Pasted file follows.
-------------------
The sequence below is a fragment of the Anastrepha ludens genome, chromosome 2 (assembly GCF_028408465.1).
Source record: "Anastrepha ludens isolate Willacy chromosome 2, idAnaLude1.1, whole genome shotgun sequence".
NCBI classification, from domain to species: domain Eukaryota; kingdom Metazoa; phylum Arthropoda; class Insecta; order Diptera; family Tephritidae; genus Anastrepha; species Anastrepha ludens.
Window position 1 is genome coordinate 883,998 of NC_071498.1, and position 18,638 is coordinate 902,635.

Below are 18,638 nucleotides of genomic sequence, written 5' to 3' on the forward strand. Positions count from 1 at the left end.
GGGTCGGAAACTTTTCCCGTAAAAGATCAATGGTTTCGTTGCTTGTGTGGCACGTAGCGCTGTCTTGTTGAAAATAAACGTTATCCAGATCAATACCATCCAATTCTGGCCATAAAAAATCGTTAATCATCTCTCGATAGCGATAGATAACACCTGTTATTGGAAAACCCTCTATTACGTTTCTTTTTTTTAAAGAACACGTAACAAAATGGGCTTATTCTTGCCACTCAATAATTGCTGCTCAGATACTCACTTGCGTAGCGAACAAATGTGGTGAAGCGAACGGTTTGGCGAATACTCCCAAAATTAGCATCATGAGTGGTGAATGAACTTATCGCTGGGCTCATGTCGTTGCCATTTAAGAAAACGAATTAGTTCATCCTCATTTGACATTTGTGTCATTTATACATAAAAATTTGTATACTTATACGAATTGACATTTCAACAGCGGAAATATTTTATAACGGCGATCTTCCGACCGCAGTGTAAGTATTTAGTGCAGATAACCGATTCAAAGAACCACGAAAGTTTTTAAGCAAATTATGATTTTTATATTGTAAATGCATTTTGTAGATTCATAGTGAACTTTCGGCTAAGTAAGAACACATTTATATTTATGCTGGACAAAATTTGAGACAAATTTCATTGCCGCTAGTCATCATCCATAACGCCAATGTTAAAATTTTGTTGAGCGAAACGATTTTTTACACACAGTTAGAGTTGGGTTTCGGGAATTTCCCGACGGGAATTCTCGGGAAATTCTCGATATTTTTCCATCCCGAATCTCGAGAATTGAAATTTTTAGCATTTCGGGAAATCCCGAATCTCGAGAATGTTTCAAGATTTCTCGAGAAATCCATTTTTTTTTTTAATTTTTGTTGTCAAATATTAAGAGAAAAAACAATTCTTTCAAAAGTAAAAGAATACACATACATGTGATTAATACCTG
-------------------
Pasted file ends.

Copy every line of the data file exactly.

The sequence below is a fragment of the Anastrepha ludens genome, chromosome 2 (assembly GCF_028408465.1).
Source record: "Anastrepha ludens isolate Willacy chromosome 2, idAnaLude1.1, whole genome shotgun sequence".
NCBI classification, from domain to species: domain Eukaryota; kingdom Metazoa; phylum Arthropoda; class Insecta; order Diptera; family Tephritidae; genus Anastrepha; species Anastrepha ludens.
Window position 1 is genome coordinate 883,998 of NC_071498.1, and position 18,638 is coordinate 902,635.

Below are 18,638 nucleotides of genomic sequence, written 5' to 3' on the forward strand. Positions count from 1 at the left end.
GGGTCGGAAACTTTTCCCGTAAAAGATCAATGGTTTCGTTGCTTGTGTGGCACGTAGCGCTGTCTTGTTGAAAATAAACGTTATCCAGATCAATACCATCCAATTCTGGCCATAAAAAATCGTTAATCATCTCTCGATAGCGATAGATAACACCTGTTATTGGAAAACCCTCTATTACGTTTCTTTTTTTTAAAGAACACGTAACAAAATGGGCTTATTCTTGCCACTCAATAATTGCTGCTCAGATACTCACTTGCGTAGCGAACAAATGTGGTGAAGCGAACGGTTTGGCGAATACTCCCAAAATTAGCATCATGAGTGGTGAATGAACTTATCGCTGGGCTCATGTCGTTGCCATTTAAGAAAACGAATTAGTTCATCCTCATTTGACATTTGTGTCATTTATACATAAAAATTTGTATACTTATACGAATTGACATTTCAACAGCGGAAATATTTTATAACGGCGATCTTCCGACCGCAGTGTAAGTATTTAGTGCAGATAACCGATTCAAAGAACCACGAAAGTTTTTAAGCAAATTATGATTTTTATATTGTAAATGCATTTTGTAGATTCATAGTGAACTTTCGGCTAAGTAAGAACACATTTATATTTATGCTGGACAAAATTTGAGACAAATTTCATTGCCGCTAGTCATCATCCATAACGCCAATGTTAAAATTTTGTTGAGCGAAACGATTTTTTACACACAGTTAGAGTTGGGTTTCGGGAATTTCCCGACGGGAATTCTCGGGAAATTCTCGATATTTTTCCATCCCGAATCTCGAGAATTGAAATTTTTAGCATTTCGGGAAATCCCGAATCTCGAGAATGTTTCAAGATTTCTCGAGAAATCCATTTTTTTTTTTAATTTTTGTTGTCAAATATTAAGAGAAAAAACAATTCTTTCAAAAGTAAAAGAATACACATACATGTGATTAATACCTG